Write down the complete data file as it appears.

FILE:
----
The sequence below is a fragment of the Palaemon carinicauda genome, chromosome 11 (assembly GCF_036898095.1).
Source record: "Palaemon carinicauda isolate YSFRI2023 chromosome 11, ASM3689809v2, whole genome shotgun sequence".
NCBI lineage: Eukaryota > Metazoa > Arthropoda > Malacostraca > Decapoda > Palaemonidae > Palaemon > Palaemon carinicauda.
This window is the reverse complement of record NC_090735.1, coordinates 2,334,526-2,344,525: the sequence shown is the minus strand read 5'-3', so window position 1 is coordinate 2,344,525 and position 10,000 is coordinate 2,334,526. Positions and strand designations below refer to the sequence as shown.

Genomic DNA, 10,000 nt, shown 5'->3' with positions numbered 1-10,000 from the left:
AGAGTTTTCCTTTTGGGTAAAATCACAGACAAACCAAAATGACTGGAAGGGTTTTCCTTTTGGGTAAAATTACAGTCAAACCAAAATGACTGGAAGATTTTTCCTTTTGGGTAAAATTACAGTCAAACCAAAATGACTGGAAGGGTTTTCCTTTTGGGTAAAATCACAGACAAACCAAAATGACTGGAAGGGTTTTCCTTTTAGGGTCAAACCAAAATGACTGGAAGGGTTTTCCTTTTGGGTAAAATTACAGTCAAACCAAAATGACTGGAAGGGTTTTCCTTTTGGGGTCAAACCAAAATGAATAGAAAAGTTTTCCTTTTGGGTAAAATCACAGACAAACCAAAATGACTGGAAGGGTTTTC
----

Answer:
The sequence below is a fragment of the Palaemon carinicauda genome, chromosome 11 (assembly GCF_036898095.1).
Source record: "Palaemon carinicauda isolate YSFRI2023 chromosome 11, ASM3689809v2, whole genome shotgun sequence".
NCBI lineage: Eukaryota > Metazoa > Arthropoda > Malacostraca > Decapoda > Palaemonidae > Palaemon > Palaemon carinicauda.
This window is the reverse complement of record NC_090735.1, coordinates 2,334,526-2,344,525: the sequence shown is the minus strand read 5'-3', so window position 1 is coordinate 2,344,525 and position 10,000 is coordinate 2,334,526. Positions and strand designations below refer to the sequence as shown.

Genomic DNA, 10,000 nt, shown 5'->3' with positions numbered 1-10,000 from the left:
AGAGTTTTCCTTTTGGGTAAAATCACAGACAAACCAAAATGACTGGAAGGGTTTTCCTTTTGGGTAAAATTACAGTCAAACCAAAATGACTGGAAGATTTTTCCTTTTGGGTAAAATTACAGTCAAACCAAAATGACTGGAAGGGTTTTCCTTTTGGGTAAAATCACAGACAAACCAAAATGACTGGAAGGGTTTTCCTTTTAGGGTCAAACCAAAATGACTGGAAGGGTTTTCCTTTTGGGTAAAATTACAGTCAAACCAAAATGACTGGAAGGGTTTTCCTTTTGGGGTCAAACCAAAATGAATAGAAAAGTTTTCCTTTTGGGTAAAATCACAGACAAACCAAAATGACTGGAAGGGTTTTC